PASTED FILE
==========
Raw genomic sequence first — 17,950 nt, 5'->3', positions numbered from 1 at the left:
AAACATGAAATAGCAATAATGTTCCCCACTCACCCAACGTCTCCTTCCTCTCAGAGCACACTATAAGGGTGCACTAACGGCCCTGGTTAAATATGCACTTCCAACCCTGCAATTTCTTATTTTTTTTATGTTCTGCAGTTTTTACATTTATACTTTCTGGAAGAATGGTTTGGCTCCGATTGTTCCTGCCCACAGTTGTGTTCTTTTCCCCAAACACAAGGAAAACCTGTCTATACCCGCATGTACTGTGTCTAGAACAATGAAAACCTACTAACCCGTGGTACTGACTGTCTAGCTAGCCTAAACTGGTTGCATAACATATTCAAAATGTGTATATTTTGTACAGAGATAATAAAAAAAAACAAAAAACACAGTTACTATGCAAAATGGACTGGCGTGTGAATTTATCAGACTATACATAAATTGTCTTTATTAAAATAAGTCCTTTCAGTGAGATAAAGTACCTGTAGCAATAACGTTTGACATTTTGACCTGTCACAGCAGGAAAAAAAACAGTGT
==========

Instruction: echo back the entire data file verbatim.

Raw genomic sequence first — 17,950 nt, 5'->3', positions numbered from 1 at the left:
AAACATGAAATAGCAATAATGTTCCCCACTCACCCAACGTCTCCTTCCTCTCAGAGCACACTATAAGGGTGCACTAACGGCCCTGGTTAAATATGCACTTCCAACCCTGCAATTTCTTATTTTTTTTATGTTCTGCAGTTTTTACATTTATACTTTCTGGAAGAATGGTTTGGCTCCGATTGTTCCTGCCCACAGTTGTGTTCTTTTCCCCAAACACAAGGAAAACCTGTCTATACCCGCATGTACTGTGTCTAGAACAATGAAAACCTACTAACCCGTGGTACTGACTGTCTAGCTAGCCTAAACTGGTTGCATAACATATTCAAAATGTGTATATTTTGTACAGAGATAATAAAAAAAAACAAAAAACACAGTTACTATGCAAAATGGACTGGCGTGTGAATTTATCAGACTATACATAAATTGTCTTTATTAAAATAAGTCCTTTCAGTGAGATAAAGTACCTGTAGCAATAACGTTTGACATTTTGACCTGTCACAGCAGGAAAAAAAACAGTGT